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Br J Gen Pract. 1994 Mar;44(380):105-8.

Holiday travel and morbidity reported to general practitioners.



This study set out to explore the influence that holiday travel might have on the rate at which new episodes of illness are reported to general practitioners.


The study was carried out in a semi-rural practice of five doctors in Wiltshire in 1989. Details of patients' holiday travel were determined by postal questionnaire. Sociodemographic and clinical data were obtained from the patients' medical records.


The response rate to the questionnaire was 85%. The study subjects were divided into those who had taken their holiday abroad (n = 643), those who had taken their holiday in the United Kingdom (n = 973), and those who had taken no holiday (n = 668) during the study year. Interim assessment of clinical results revealed no changes in morbidity indices in relation to holiday intervals in any of the groups except for an apparent rise in the number of new episodes of illness presented in the month before departure by those about to go abroad. Further analysis showed that this was due to a significant 112% increase in the number of episodes of illness presented by this study group in the week before they left home.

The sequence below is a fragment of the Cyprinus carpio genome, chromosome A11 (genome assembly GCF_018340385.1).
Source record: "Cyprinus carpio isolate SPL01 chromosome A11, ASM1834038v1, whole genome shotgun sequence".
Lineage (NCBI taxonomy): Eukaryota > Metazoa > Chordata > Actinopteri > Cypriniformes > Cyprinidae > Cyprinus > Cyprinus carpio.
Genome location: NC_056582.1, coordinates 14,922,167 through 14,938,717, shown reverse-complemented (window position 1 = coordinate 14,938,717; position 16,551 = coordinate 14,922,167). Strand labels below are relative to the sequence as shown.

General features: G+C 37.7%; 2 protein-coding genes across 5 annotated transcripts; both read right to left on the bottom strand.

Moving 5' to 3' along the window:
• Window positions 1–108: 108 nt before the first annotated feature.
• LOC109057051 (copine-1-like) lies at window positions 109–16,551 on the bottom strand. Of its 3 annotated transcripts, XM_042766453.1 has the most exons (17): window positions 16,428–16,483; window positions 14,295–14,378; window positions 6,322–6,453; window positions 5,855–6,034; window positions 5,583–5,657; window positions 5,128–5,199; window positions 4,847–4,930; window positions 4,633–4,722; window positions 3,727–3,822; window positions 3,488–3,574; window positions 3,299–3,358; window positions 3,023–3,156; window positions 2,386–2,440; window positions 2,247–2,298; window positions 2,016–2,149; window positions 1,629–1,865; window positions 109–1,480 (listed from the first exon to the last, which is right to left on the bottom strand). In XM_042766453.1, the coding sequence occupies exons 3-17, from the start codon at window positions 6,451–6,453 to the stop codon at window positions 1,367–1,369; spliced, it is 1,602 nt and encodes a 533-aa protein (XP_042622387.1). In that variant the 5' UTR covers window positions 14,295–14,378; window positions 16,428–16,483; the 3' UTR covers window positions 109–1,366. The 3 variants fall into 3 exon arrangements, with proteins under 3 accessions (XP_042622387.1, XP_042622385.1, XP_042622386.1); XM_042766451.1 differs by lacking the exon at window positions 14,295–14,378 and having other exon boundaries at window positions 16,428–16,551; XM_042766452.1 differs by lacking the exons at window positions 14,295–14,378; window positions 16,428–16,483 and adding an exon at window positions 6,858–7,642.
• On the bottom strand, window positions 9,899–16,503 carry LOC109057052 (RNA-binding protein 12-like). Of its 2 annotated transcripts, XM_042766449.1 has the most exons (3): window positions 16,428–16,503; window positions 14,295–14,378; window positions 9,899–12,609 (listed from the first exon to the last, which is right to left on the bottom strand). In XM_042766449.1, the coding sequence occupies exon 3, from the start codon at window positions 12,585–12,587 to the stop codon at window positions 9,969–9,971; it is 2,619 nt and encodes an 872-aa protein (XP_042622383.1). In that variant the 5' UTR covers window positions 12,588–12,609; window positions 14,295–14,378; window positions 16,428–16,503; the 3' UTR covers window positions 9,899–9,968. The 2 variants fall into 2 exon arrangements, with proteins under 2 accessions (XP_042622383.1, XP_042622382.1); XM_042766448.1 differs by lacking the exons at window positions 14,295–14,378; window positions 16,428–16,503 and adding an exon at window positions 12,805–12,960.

This study suggests that the present focus on the supposed excess morbidity of patients returning from foreign holidays is misplaced.

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